A Model Retirement
Retired electrician Frank Rindsberg is perfecting his hobby of intricate and authentic ship building with elaborate instructions for thousands of pieces.
After 35 years with the Atlanta newspapers, Marcia currently serves as Retail VP for the Buckhead Business Association, where she delivers news and trends (laced with a little gossip).
When Frank Rindsberg retired, other than playing a high-level game of pickleball, he didn’t have far to look for a fascinating hobby. Based on elaborate, authentic pre-packaged kits, Rindsberg spends up to 18 months intricately constructing replicas of some of the world’s most iconic ships.
He has built 12 model ships, over 14 years, which are displayed on glass shelves in his basement. Each one has name plates and photographs of the original. Most models are still in existence; the WASA – Sweden, the U.S. Constitution – Boston, the H.M.S. Victory – England, and the Fairmount Alpine Tugboat – Canada.
He said, “At present, I am building the Bismarck, which consists of 2,800 pieces just for the upper deck. This model is definitely one of my greatest challenges and is designed for advanced model ship builders.”
Purchased from Spanish and Italian manufacturers, Rindsberg’s kits are 100 percent authentic to the original ship, costing between $500 to $900 each, respectively. They are designed in metric measurements and have bounteous pages of blueprints, which he must study carefully prior to starting construction.
The hull shape of each ship consists of double wall planking. Each piece of wood is made of different thickness and sizes, and needs to be steamed, molded and placed into position with tiny nails. It takes between 15 to 17 coats of paint for the hull to get the perfect result and can take anywhere from 12 to 18 months to construct.
Rindsberg works on the models for between 10 minutes and three to four hours at a time, depending on the intricacy. The scale of most model ships is between 1:125 to 1:200.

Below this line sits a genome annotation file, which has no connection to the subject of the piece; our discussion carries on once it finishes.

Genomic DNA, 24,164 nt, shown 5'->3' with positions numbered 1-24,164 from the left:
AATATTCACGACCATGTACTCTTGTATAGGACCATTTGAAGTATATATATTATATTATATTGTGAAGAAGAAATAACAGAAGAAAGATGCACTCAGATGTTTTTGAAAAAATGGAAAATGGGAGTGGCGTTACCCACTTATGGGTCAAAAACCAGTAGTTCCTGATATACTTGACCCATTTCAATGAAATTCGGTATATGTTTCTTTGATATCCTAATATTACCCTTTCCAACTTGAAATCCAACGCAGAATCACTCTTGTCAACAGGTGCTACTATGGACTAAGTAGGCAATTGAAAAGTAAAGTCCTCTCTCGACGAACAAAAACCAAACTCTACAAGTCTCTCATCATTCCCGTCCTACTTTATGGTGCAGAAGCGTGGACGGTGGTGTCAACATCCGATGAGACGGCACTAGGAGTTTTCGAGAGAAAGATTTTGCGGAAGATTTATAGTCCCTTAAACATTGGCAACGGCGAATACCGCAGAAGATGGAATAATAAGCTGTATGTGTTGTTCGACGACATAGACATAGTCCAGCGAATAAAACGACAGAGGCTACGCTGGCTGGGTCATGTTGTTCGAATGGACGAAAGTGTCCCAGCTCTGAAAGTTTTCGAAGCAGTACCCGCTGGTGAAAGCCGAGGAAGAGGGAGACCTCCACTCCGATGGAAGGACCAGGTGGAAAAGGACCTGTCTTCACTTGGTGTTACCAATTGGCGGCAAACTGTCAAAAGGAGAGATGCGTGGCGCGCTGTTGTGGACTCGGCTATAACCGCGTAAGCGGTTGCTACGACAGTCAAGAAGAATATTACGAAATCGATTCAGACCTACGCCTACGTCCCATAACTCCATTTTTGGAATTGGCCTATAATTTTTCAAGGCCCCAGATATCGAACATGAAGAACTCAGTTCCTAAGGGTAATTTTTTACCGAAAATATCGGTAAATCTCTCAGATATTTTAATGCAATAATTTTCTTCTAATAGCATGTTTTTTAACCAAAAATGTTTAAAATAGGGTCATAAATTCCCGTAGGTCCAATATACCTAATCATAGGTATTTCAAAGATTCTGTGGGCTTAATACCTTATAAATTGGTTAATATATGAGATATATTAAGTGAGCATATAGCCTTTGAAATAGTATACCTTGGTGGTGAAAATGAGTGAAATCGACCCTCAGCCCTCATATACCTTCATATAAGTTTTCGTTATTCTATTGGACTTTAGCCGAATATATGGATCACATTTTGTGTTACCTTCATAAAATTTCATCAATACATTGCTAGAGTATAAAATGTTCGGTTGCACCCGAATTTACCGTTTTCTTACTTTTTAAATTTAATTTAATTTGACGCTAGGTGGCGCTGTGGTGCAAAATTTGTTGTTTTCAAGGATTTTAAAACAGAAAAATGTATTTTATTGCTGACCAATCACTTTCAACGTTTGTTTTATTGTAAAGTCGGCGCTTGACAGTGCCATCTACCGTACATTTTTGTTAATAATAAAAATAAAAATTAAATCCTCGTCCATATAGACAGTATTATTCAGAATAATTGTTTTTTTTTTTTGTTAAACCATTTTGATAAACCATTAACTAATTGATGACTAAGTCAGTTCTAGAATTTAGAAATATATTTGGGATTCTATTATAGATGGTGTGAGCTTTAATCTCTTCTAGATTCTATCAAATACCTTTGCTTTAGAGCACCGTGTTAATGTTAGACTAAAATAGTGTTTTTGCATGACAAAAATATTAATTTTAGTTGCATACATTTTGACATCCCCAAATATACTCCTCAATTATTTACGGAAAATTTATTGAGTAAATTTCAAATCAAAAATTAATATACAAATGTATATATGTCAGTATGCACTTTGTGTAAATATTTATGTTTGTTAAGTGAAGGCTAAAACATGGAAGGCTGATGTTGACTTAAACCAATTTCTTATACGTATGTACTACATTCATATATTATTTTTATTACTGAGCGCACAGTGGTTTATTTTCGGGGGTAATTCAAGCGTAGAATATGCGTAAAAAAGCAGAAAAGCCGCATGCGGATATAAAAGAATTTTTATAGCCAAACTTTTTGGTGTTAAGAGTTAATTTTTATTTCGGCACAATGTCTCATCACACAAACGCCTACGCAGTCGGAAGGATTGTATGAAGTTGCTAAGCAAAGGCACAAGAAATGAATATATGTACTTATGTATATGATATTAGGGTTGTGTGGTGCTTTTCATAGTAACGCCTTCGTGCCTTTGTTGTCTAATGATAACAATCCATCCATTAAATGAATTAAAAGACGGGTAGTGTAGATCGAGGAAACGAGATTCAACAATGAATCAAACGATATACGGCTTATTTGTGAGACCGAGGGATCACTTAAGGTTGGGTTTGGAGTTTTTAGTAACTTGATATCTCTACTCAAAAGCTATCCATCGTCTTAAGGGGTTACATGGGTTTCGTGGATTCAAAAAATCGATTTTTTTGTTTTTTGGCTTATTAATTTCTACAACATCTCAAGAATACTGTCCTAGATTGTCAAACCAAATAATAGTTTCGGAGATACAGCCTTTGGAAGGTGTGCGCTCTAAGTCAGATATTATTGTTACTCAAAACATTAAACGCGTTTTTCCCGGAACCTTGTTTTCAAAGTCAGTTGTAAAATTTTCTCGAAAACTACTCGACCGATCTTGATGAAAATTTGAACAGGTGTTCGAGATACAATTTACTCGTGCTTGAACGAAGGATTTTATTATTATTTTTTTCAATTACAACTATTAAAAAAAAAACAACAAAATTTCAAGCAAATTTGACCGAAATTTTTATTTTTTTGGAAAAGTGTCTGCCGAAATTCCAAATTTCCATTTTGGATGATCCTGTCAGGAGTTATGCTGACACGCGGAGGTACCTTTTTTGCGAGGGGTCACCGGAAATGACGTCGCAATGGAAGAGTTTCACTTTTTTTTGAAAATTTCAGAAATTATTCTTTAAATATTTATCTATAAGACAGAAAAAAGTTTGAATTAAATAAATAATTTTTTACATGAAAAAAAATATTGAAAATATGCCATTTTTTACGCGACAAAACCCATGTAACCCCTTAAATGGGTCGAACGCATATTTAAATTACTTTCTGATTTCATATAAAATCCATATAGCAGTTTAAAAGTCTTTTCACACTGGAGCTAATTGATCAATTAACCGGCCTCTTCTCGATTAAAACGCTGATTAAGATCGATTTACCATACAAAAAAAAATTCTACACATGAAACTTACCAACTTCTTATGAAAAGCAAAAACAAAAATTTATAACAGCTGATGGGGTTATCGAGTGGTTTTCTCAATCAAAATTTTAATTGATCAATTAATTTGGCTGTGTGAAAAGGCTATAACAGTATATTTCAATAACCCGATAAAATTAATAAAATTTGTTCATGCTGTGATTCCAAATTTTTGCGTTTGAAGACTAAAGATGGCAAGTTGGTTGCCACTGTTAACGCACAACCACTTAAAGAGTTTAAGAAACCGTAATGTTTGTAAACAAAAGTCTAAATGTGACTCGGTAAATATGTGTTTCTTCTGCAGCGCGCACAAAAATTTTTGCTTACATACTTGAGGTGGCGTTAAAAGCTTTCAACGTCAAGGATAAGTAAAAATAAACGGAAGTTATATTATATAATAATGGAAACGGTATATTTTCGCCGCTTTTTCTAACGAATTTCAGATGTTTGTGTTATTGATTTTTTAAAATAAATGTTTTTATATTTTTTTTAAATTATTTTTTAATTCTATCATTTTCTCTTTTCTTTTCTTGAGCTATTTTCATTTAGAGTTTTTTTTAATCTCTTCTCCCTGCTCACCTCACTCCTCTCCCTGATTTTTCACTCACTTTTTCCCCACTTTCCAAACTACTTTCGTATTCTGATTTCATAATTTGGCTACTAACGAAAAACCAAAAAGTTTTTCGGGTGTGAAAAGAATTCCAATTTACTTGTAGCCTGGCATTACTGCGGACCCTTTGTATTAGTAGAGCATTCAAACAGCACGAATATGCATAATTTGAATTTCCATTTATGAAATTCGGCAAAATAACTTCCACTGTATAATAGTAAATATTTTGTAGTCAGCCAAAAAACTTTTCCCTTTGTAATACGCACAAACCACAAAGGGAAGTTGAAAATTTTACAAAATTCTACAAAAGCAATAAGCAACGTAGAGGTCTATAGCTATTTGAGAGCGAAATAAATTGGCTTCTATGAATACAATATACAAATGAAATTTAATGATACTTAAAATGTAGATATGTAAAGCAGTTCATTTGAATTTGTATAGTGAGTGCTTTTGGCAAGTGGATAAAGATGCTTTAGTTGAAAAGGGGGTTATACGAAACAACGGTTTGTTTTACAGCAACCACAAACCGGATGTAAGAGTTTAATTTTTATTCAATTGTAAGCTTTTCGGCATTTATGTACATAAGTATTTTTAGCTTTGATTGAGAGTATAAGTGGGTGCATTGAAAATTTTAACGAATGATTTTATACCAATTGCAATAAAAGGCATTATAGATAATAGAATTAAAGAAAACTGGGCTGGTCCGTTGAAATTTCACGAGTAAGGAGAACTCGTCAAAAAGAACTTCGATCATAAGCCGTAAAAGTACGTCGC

Special equipment is required in the assembly of tiny pieces which could be as small as a pinhead. He once lost a piece that was so small, he found it lodged under his thumbnail.
As a backdrop, Frank and Denise Rindsberg, together with three young sons, immigrated from South Africa to Atlanta in 1983 to start a new life in America. He is a qualified electrician whose attention to detail, manual dexterity and spatial thinking blended well with his interest in model ship building.
He recalled, “In those days (1974), South Africa didn’t have television, which led to a great opportunity to pursue ship building. At that time, X-Acto knives and super glue weren’t available, and I had to improvise using dermatologists’ equipment to cut pieces. Now, I use a magnifying Loupe Jewelry headgear, together with miniature drill bits, the size of a pin. An extremely steady hand is the key to delicate construction.
His first ship, the Rotterdam, was successfully launched on the water, being remotely controlled, then carefully packed up in crates, and shipped directly to Atlanta.
During construction, Rindsberg learns about the ships, including facts, like how the fourth chimney on the Titanic is a façade and not functional. It was designed to make the ship appear more symmetrical. Most of his sailing ships incorporate rope ladders which are hand-tied. There are approximately 5,000 knots on each sailboat, which are identical to the original ship. On certain models, he has incorporated and wired LED lighting, which he conceals in these designs.
Rindsberg’s favorite ship is the WASA, which is currently on display in a museum in Sweden. The Rindsbergs visited the WASA, and he recognized the complete construction and rigging to match his own model. He showed photos of his model to the museum administrator, who was very impressed by its accuracy.
The next exciting adventure was when Rindsberg discovered the NORDKAP 476 in a museum in Iceland. The staff of the museum rallied around Rindsberg when he showed them his exact model of this fishing trawler. He has also built tugboats, steamboats, and World War II navy ships. Most of his models range from three to five feet in length with the Titanic being the largest at over six feet.
Rindsberg concluded, “One of the main challenges in assembling these designs is to study the blueprints carefully for hours on end, so that the pieces can be cut and painted prior to final installation. The assembly of pieces must be exact, alignment is critical! Sometimes, during the course of building these intricate models, I will take a break and hand paint acrylic landscape scenes, which are displayed at local festivals in Atlanta.”